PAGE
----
LCH.Clearnet considering repo lines to pension funds

CCP talking to pension funds about becoming direct repo counterparty


LCH.Clearnet is working on plans to offer repo lines to pension funds, as a way to help them source cash collateral to post on cleared derivatives trades.

The plans are the most recent step by a central counterparty (CCP) towards helping pension funds and other buy-side firms meet heightened collateral demands under the incoming European Market Infrastructure Regulation (Emir), but raise concerns about the CCP taking on additional risk.

LCH is "offering to have direct repo lines with the CCP for their own balance sheet", according to a head of treasury at a major pension fund. "They collect a lot of cash for initial margin, and they invest that cash through the repo market. The idea is the end-user would post bonds and get cash from the CCP, the cash could then be used for the margin requirements of the end-user."

A senior liability-driven investment (LDI) manager at a leading asset manager confirmed the plans.

Bruce Kellaway, global head of fixed income at LCH.Clearnet in London, says: "We collect cash margin to collateralise the positions we clear, which we must reinvest safely and securely. Within the necessarily tight constraints that govern this process, we are always looking to selectively broaden and deepen our reinvestment options, within regulations. Diversifying our reinvestment portfolio in this way not only reduces our risk, but also increases market capacity for cash borrowers in the face of shrinking supply. This activity does not tackle all the capacity issues as it is limited in scale, so we are separately working with the market to develop cleared repo solutions for the wider end-user community."

Pension funds are currently exempt from Emir's clearing rules for over-the-counter derivatives trading, but the exemption can only be extended until August 2018 at the latest. Counterparties on trades cleared through a CCP are required to post cash variation margin, meaning pension funds would most likely have to repo bonds for cash to meet collateral demands when the exemption ends.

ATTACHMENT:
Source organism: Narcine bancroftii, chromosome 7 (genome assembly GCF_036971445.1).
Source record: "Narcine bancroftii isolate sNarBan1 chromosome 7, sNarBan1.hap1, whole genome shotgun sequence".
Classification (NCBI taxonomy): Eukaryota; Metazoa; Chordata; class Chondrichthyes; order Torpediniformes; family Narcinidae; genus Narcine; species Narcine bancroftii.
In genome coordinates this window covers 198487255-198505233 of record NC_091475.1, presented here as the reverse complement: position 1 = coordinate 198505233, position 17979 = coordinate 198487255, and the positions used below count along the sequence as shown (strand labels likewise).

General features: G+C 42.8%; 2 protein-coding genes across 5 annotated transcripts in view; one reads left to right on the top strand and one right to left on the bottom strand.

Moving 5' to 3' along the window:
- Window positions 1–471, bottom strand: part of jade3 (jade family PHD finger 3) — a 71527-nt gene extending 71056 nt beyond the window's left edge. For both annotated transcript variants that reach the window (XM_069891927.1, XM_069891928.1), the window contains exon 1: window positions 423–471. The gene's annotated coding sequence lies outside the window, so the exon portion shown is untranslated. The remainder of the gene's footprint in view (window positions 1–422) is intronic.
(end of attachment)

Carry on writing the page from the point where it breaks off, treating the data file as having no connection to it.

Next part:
Funds worry they might struggle to meet their collateral transformation needs during times of stress, particularly because of constraints on the repo market.

A consultant with knowledge of CCPs' plans says gilt repo would be a suitable way for clearing houses to earn a return on cash posted as initial martin. Meanwhile, pension funds are unclear about how long the current exemption from Emir will last and face the possibility that uncleared trades could become more expensive as other market participants move to clearing.

"The CCPs are aware of this [lack of cash] and it is in their interest to get trades cleared. If there are things that can be done by the CCPs to make that process easier, that's a win-win for both parties," the consultant says.

The pension fund treasurer says his organisation would consider signing up to a CCP repo line but that LCH's plans are not a "panacea for the variation margin problem".

"It's not the solution for pension funds, because it's highly doubtful whether they [CCPs] will always be open in times of stress and able to absorb the capacity of all end-users at the same time," he says. "Every connection to the repo market is important. But I still think at some point there must be some connection to central bank liquidity that can guarantee liquidity under all circumstances."

This echoes the views of panellists at Risk's Derivatives Clearing Europe conference in London on October 6.

Central bank liquidity need not be provided directly to pension funds, he adds, saying: "I can understand you would put an institution in between, and that institution could be the CCP." In the UK CCPs have access to the Bank of England's Sterling Monetary Framework, giving them access to overnight funding collateralised by high quality liquid government bonds.

Some market participants say the LCH plans raise concerns about heightened risk, however. Nicki Søndergaard Rasmussen, chief analyst, counterparty credit & funding trading at Danske Bank Markets, based in Copenhagen, says: "If [CCPs] think they can absorb a default without triggering a fire sale of the securities then it would be fine. But the CCP should convince itself and everyone else it can absorb the liquidity impact without transmitting the stress to the rest of the market. That might require additional access to liquidity in the stressed time.

"Functionally, it would work," he says. But the clearing house would have to consider whether pension funds could meet their collateral commitments if the CCP withdrew the repo line. "Most likely [pension funds] would no longer be able to perform their commitments," he says.

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